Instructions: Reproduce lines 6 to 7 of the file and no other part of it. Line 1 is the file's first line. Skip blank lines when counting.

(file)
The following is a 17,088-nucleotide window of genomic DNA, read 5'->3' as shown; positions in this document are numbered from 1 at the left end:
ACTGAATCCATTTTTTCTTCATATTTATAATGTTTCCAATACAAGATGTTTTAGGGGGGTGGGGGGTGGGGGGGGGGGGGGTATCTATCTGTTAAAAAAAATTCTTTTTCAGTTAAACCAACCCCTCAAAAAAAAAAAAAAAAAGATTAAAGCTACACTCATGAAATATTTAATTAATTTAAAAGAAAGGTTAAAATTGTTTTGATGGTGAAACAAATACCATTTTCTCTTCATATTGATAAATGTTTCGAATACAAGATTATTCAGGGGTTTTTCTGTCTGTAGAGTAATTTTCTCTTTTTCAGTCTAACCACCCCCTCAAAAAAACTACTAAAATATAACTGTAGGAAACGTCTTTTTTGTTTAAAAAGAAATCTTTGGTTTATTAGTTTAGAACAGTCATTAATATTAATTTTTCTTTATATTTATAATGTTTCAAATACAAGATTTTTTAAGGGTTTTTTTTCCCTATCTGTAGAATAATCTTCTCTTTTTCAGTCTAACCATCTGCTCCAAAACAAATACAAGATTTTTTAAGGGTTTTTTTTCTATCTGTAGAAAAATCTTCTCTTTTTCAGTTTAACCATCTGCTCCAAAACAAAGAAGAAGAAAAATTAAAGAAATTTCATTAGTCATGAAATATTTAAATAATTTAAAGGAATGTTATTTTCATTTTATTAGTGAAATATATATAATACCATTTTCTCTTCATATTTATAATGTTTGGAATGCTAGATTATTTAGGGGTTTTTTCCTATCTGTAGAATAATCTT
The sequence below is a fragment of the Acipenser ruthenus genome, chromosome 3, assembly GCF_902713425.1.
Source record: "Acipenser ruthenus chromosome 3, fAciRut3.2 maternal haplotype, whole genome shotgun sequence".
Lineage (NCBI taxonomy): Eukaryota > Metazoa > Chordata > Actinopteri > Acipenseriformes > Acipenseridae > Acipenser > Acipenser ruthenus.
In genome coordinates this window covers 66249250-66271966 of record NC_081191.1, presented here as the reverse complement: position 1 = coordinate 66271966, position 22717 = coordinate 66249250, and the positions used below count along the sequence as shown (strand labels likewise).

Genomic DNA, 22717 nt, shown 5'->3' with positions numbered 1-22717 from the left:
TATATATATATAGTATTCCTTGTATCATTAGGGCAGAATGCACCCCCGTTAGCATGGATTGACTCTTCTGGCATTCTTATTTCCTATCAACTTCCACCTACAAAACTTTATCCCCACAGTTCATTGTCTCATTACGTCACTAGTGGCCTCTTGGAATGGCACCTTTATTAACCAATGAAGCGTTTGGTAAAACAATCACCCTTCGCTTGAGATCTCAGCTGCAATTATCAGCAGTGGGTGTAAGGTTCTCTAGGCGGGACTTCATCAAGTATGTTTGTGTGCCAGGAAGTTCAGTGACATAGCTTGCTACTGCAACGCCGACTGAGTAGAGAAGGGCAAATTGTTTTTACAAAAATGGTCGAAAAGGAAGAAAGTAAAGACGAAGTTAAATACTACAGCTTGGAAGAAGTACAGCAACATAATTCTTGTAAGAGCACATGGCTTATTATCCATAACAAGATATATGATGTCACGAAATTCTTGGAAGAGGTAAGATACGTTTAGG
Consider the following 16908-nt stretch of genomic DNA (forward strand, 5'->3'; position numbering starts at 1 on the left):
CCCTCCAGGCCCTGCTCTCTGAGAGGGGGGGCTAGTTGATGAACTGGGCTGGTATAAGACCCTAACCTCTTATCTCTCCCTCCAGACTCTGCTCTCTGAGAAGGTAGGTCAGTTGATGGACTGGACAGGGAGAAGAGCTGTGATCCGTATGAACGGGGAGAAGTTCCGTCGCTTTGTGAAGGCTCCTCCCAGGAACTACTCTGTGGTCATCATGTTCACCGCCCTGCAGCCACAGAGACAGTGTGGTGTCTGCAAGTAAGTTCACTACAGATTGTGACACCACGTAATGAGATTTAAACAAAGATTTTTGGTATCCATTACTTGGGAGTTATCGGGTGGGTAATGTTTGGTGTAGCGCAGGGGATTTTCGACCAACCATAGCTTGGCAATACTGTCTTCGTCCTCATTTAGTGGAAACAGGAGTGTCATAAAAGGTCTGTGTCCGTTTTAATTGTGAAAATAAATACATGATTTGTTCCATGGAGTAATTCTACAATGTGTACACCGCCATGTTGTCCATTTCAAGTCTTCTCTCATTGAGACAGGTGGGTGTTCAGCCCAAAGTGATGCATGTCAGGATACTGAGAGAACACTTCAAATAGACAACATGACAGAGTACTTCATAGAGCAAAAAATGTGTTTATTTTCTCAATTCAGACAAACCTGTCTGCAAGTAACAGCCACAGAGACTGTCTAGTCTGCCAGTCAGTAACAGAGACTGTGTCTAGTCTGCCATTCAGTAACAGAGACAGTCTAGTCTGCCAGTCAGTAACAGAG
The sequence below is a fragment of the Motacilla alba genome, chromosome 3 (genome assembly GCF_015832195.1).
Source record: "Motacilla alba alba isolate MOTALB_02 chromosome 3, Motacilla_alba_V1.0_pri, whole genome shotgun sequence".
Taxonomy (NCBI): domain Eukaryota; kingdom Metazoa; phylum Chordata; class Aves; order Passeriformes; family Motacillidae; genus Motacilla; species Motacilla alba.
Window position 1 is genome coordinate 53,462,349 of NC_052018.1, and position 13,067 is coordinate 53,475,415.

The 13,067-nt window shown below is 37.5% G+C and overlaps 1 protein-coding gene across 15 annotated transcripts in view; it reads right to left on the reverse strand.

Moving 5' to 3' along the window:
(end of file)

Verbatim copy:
In genome coordinates this window covers 66249250-66271966 of record NC_081191.1, presented here as the reverse complement: position 1 = coordinate 66271966, position 22717 = coordinate 66249250, and the positions used below count along the sequence as shown (strand labels likewise).

Genomic DNA, 22717 nt, shown 5'->3' with positions numbered 1-22717 from the left: